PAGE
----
The last time the Lions played the Vikings, Bears, and Packers, Detroit’s defense gave up a meager 69, 13, and 76 yards respectively. If we can expect a repeat performance then the Lions are set for 975 allowed rushing yards on the season – just five more than the NFL-best 2000 Ravens.

Of course, teams change throughout the season. Let’s look at some trends. The Lions do better at home than away: about 25% better than average when home and 25% worse than average when away. This isn’t too surprising. We can also look at how the Lions defense has done lately. In the last three games (Patriots, Bears, Bucs) the Lions have done better than their average, even when accounting for the fact that two of those games were in Detroit. On the other hand, all three of the latest teams rank in the bottom half of the NFL in rushing production this year, coming in 21st, 26th, and 31st, respectively, so perhaps a slight boost in recent statistics shouldn’t be taken too seriously.

On the other side, Minnesota has been doing worse than average rushing the ball lately (7% off their season average in their last three games), Chicago has been doing much worse (in part due to the Lions of course) (47% off their season average in their last three games), and the Packers have been up lately (35% over their season average in their last three games).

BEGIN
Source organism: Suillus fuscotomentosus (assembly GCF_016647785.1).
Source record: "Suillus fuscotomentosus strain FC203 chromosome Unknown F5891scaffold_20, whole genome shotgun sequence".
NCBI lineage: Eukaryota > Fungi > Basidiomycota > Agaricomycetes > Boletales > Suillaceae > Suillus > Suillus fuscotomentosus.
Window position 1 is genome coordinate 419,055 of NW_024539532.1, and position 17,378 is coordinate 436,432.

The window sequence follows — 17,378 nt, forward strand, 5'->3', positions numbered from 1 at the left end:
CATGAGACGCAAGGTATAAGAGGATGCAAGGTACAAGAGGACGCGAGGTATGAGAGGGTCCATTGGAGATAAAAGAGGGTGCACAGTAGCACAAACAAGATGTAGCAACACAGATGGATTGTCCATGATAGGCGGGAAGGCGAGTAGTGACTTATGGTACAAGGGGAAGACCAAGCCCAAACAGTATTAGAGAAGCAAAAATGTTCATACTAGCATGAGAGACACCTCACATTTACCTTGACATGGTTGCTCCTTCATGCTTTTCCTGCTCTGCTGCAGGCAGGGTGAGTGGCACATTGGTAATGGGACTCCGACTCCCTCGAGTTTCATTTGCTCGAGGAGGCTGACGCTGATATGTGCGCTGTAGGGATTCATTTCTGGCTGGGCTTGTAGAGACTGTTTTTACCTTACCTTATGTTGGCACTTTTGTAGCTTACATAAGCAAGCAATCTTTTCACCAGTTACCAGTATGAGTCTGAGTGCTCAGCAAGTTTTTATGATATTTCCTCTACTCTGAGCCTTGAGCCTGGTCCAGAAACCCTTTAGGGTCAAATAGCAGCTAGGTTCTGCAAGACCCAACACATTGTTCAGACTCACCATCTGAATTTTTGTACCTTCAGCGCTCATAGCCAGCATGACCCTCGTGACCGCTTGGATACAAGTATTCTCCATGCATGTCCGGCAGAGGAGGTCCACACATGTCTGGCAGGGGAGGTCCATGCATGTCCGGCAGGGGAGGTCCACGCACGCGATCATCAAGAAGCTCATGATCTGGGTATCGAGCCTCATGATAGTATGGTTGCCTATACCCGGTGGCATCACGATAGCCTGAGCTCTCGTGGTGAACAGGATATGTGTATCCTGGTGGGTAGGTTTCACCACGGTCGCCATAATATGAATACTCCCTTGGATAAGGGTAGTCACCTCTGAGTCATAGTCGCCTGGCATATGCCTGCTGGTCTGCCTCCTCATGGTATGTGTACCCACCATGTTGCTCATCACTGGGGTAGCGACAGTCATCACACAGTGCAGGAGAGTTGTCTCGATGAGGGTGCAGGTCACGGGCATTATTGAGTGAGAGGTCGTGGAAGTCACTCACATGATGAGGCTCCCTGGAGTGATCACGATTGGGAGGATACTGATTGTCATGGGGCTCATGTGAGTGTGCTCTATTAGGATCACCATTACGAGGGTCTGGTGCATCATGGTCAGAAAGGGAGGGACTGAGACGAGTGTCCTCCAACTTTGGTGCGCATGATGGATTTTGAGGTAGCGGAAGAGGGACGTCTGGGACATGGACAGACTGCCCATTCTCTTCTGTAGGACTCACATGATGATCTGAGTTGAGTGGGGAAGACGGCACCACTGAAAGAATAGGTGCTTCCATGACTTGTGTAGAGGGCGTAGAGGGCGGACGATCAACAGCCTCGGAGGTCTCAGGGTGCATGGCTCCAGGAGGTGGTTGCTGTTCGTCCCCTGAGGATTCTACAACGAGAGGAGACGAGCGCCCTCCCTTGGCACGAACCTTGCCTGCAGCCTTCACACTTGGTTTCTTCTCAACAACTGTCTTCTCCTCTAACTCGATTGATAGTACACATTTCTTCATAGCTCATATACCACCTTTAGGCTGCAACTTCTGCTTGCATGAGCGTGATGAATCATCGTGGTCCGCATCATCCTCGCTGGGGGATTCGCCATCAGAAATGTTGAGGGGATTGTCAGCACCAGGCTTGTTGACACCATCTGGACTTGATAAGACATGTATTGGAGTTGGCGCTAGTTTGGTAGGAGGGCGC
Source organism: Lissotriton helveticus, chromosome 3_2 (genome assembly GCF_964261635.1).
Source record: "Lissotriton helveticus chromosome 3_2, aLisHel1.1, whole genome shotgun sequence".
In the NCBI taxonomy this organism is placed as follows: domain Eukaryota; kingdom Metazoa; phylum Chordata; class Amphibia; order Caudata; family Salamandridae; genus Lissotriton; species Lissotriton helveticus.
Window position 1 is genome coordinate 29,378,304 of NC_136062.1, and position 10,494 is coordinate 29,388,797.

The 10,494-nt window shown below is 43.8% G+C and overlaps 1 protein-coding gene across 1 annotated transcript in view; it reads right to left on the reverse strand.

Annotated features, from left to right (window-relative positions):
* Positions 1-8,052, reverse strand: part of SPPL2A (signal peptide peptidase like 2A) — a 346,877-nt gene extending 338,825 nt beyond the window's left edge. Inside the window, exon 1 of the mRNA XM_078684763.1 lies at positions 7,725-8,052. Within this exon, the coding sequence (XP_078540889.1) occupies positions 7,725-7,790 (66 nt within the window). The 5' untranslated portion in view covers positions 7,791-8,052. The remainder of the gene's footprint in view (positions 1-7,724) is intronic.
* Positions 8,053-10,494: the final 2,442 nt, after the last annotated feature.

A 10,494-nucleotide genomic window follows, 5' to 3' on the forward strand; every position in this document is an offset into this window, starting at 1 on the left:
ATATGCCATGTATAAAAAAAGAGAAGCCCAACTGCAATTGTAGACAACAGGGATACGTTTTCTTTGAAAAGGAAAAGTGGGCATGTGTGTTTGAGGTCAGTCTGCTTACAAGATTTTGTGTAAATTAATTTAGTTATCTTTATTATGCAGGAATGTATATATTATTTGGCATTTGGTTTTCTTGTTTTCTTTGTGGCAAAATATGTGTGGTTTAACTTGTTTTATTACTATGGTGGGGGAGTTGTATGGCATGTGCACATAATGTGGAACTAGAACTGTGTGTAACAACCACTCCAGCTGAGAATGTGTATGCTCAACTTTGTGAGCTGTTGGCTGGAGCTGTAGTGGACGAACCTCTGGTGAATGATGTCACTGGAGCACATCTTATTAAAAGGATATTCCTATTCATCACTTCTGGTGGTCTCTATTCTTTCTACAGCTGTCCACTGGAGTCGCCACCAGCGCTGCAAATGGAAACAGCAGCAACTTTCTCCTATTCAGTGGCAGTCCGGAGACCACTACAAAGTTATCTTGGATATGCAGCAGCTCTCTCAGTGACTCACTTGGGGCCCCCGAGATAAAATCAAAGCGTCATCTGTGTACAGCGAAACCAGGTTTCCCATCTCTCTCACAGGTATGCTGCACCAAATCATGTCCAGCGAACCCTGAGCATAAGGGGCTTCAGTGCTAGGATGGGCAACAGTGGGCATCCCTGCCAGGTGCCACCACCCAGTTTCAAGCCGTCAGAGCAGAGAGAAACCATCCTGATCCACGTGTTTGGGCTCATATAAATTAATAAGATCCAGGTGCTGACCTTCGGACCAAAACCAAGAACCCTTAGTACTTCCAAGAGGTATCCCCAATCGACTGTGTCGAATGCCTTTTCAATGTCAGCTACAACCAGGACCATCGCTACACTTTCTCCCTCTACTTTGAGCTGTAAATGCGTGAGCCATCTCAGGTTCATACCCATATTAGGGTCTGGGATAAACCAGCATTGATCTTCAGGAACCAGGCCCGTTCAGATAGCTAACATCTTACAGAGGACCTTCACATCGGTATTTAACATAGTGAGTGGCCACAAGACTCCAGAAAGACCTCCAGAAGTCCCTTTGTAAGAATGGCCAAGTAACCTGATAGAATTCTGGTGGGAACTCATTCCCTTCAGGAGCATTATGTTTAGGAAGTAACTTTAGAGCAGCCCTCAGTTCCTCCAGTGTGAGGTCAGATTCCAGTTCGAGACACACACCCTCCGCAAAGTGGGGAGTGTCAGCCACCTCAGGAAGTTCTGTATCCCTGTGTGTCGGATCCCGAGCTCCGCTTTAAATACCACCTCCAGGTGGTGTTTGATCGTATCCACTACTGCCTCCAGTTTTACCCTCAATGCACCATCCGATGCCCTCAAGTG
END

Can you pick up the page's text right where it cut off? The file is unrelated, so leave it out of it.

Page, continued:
Could the Lions do it? Maybe. It looks like they will be about right on track. I would probably estimate a little bit more than 970 yards allowed on the ground.

And who knows, maybe Rodgers takes a knee on the last play of the Lions regular season (hopefully because the Lions are already up by 28) and that takes Detroit to 969 rushing yards allowed.

*Other teams have allowed fewer rushing yards in a season, but since the move to a standard 14 game season in 1961, no team has done better per game than the 2000 Ravens.